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Team CoverageAn avalanche in Utah's backcountry claimed the life of a 15-year-old boy. Hayden Ellingford of Evanston, Wyo., was snowmobiling with his father and two brothers on the popular snowmobiling slope known as Yamaha Hill when he was swept under the snow.
Just before 4:30 yesterday afternoon, he was caught in the slide that broke loose in the Windy Ridge Moffit Basin area in the Uinta National Forest just northeast of Kamas.
Summit County sheriff's Sgt. Nick Wilkinson says Ellingford did not have an avalanche beacon. It took rescue crews about an hour and a half to find the teen, but by then it was too late.
"A partner agency of ours from Evanston, Wyo., was first on the scene and was able to locate the individual. But he'd been in the snow field for, my understanding, well over an hour," said Summit County sheriff's Capt. Dean Carr.
Carr says the slide was 400 feet wide and it was deep. "If you're buried that deep and I understand the head of the snow was six feet deep, which just gets deeper as it goes down the hill. There's practically no hope at all," he said.
Wilkinson said it's unknown if the snowmobiles triggered the avalanche. Another large avalanche was reported near the same area yesterday. The avalanche hit in an area forecasters deemed treacherous. That's because we're seeing conditions right now that are a recipe for avalanches.
Six people now have been killed by avalanches in Moffit Basin in Summit County since 2001. This happened around Windy Summit Peak. It's such a remote area that out-of-state crews reached Ellingford first.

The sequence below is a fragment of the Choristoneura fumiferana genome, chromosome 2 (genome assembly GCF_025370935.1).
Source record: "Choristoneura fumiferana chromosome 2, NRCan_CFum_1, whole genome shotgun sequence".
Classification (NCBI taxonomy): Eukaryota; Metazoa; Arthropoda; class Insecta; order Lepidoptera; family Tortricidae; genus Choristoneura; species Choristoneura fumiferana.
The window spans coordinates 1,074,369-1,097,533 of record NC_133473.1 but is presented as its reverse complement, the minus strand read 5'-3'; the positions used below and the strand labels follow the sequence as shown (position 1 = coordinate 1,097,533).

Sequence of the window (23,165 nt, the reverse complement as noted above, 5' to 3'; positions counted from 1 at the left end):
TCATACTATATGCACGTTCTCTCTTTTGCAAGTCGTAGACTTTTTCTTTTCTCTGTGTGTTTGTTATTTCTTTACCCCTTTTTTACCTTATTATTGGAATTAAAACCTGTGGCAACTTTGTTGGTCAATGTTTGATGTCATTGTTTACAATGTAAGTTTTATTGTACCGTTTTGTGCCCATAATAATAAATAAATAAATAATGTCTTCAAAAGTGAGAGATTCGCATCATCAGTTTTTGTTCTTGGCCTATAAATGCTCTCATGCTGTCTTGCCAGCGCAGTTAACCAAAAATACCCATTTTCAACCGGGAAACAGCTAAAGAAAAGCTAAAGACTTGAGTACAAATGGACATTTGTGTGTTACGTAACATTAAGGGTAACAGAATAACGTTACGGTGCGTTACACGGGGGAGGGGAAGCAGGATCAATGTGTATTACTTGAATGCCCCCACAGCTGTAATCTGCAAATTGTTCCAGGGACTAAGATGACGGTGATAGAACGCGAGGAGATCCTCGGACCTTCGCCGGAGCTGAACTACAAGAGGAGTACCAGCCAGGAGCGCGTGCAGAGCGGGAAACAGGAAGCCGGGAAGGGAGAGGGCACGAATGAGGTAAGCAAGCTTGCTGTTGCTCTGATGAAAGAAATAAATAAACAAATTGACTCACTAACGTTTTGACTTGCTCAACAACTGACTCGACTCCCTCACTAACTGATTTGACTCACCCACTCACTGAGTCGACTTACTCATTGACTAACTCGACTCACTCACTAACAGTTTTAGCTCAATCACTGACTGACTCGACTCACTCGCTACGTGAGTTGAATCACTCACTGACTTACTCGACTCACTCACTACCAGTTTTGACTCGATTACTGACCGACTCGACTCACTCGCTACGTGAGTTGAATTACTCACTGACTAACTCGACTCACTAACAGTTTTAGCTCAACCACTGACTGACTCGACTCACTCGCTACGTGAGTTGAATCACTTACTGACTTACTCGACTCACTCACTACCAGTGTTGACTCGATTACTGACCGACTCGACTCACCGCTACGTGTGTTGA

This is the fourth avalanche death this month in Utah. A skier was the first to die, at the hands of a Dec. 14 in-bounds avalanche at Snowbird. Christmas Eve, two snowmobilers were killed on Logan Peak.
With each snow storm, the risk of an avalanche goes up, especially on any slope above 8,500 feet that faces northwest or northeast and is steeper than about 30 degrees. This latest avalanche was on a slope above 10,000 feet.
Avalanche experts say this snowpack is unusual: There's weak, sugary snow underneath the relatively new snow. Forecaster Bruce Tremper says it's also scary that three deaths have happened in-bounds at resorts in the U.S.
"So if it's fooling the best avalanche experts in the country, it can fool anyone, me included. So avoidance is still the best policy," he said.
Tremper says the danger has been downgraded from extreme to high and also considerable, which makes people bolder.
Many of the risky areas have already had avalanches, but still there are many slopes hanging in the balance just waiting for a trigger. That trigger can come from the bottom or adjacent slopes or ridges.